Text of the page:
Bulky Muscles or Bulky Brain
By: Coach DP
How often have you sat at the dinner table and wondered how you could double your deadlift from lets say 200lbs to 400lbs without you yourself doubling in size? My guess is never, right?
Chances are that you haven’t thought about this over dinner because, well, only nerds like myself, J, Vince, and Sammie think about this type of thing and there’s a common worldview, as misguided as it may be, that strength and size are synonymous. The reality though, is that its just not that simple. More than likely, the most accurate way to talk about that issue is that size and strength are, for lack of a better word, coincidences. Meaning bigger doesn’t make moving larger loads inherently easier, and getting stronger doesn’t automatically mean you are getting bigger. Don’t believe me? Search “neural adaptation to resistance training” in PubMed. I dare you to do some nerdy strength training reading.
The number one concern that people have when seeing barbells being used in a gym is that they will suddenly pack on instant muscle and bulk, which, by the way, if you know where to find such a side effect, let me know (I’ve been looking for muscles for years). Not only does this concern sound a lot like not eating carrots because you don’t want to turn orange, it prevents you from breaking away from a life that has been limited by a lack of strength.
Strength training (whether you believe me or not) is arguably to most valuable tool available to both men and women regardless of their individuals goals. This statement is even more true if the individual’s lack of strength is a liability in both usefulness (being able to pick your children up) and safety (being strong enough to pick yourself off the floor). Having strength doesn’t mean you need to use it, but there’s nothing that can replace strength. To add to its importance, strength is an asset that is mostly neurological. Yes. Our central nervous system is the key thing that we are training when training strength.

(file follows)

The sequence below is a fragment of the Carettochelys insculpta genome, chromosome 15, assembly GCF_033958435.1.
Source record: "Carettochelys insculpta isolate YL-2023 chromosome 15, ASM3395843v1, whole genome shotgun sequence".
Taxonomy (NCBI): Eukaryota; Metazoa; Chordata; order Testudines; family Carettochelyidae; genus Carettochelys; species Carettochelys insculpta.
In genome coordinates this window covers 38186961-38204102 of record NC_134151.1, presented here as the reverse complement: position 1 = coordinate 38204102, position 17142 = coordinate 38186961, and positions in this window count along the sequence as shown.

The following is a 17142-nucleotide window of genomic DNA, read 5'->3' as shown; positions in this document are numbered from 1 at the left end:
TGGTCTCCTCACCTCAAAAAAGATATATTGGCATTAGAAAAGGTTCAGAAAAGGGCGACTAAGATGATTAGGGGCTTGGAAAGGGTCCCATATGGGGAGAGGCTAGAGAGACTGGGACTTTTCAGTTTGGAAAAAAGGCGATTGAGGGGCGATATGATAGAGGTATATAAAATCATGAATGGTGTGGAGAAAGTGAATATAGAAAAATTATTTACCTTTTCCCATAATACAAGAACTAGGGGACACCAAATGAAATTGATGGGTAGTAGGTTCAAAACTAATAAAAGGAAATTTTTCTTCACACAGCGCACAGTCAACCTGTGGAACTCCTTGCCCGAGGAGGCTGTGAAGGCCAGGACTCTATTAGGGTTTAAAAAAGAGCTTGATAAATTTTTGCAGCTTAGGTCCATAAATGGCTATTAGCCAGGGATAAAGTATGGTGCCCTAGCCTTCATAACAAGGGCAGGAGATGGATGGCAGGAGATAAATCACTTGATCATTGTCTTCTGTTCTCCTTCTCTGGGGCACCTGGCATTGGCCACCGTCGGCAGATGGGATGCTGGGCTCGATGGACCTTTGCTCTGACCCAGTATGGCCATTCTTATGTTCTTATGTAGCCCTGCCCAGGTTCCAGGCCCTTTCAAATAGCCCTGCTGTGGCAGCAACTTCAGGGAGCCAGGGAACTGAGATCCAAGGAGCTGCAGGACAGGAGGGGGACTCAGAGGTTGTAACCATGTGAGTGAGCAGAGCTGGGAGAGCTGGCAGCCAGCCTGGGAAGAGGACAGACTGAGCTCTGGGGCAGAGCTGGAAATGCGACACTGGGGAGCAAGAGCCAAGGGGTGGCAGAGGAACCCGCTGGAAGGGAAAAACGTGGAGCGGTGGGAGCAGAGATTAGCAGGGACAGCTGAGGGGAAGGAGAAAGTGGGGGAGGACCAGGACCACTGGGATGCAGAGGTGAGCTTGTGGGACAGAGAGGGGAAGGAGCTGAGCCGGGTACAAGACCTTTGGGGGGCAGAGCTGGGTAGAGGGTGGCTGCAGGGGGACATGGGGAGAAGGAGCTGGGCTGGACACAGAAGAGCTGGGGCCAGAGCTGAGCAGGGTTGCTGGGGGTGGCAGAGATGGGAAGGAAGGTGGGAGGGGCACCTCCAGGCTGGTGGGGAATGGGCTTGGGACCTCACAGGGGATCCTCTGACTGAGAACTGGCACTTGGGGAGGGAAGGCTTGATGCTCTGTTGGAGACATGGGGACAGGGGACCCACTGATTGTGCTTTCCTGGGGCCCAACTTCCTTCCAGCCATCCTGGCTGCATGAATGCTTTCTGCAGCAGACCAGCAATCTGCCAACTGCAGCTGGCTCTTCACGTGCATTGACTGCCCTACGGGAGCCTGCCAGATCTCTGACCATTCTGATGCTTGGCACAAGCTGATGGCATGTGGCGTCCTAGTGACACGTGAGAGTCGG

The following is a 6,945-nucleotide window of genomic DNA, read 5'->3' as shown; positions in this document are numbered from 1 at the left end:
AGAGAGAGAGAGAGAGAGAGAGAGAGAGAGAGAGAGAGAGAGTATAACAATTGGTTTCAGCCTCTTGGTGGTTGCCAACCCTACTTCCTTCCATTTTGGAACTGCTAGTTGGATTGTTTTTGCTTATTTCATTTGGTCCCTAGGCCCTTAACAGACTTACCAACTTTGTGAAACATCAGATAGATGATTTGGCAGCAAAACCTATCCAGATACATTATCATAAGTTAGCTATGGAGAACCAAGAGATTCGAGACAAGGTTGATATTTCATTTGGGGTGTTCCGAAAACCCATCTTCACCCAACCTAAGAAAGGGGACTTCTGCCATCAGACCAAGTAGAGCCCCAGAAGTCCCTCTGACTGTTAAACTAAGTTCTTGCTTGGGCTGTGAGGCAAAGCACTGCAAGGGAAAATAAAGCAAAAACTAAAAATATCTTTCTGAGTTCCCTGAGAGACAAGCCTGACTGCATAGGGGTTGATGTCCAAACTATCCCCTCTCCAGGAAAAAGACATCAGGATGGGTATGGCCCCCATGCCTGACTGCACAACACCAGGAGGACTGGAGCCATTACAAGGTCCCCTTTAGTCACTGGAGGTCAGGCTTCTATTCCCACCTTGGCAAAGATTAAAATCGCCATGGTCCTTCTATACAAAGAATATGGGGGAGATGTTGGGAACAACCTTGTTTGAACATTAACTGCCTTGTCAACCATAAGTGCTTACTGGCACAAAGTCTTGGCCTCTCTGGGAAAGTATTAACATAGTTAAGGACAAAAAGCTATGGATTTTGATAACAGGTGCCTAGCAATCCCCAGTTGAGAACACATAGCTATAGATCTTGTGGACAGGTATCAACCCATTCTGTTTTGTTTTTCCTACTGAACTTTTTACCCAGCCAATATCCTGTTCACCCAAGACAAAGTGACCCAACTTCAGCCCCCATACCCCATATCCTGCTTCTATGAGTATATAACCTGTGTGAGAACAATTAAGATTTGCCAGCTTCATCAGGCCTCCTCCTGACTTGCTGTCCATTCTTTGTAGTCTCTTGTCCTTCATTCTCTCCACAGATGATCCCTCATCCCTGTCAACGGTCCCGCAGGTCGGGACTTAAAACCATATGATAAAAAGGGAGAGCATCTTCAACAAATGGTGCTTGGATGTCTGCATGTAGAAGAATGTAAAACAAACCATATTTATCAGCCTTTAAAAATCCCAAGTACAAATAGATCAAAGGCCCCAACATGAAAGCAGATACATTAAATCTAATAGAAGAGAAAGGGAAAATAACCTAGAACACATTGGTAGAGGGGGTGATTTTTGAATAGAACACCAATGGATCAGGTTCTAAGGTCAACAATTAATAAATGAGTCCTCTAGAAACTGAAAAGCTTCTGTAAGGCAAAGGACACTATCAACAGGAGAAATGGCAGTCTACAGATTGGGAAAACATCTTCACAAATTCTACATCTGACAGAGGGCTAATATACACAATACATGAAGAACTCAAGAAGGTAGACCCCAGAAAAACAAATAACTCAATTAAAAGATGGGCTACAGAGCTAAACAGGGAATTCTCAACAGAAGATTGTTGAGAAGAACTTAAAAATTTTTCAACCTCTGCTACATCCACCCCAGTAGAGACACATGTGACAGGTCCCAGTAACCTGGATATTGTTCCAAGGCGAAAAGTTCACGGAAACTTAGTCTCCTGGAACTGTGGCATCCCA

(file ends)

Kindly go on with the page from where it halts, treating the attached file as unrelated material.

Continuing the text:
The adaptation of strength is mostly invisible and takes place deep in the hardware of our nervous system. If that wasn’t true, the math problem at the start of this blog would have a simple answer, you need to double your mass to double your lift. Yet, we see athletes actually adding weight to their lifts while losing mass. Clearly, this would be impossible for those that believed that lifting weights (especially for women) means massive and bulky muscle growth. The strength gains made during weight loss are possible because of improvements in that athlete’s nervous system.
As long as we avoid lifting weights out of fear of getting too bulky or growing in size, two truths will remain:
- A little hundred pound female lifter from China will wonder why your maxes are 25% of hers and,
- You’ll continue to miss out on the asset that strength is and its application to every corner of your life.
To put it neatly and simply, grab a barbell and join in, we’ll be over here lifting in the mind gym, gaining strength both mentally and physically.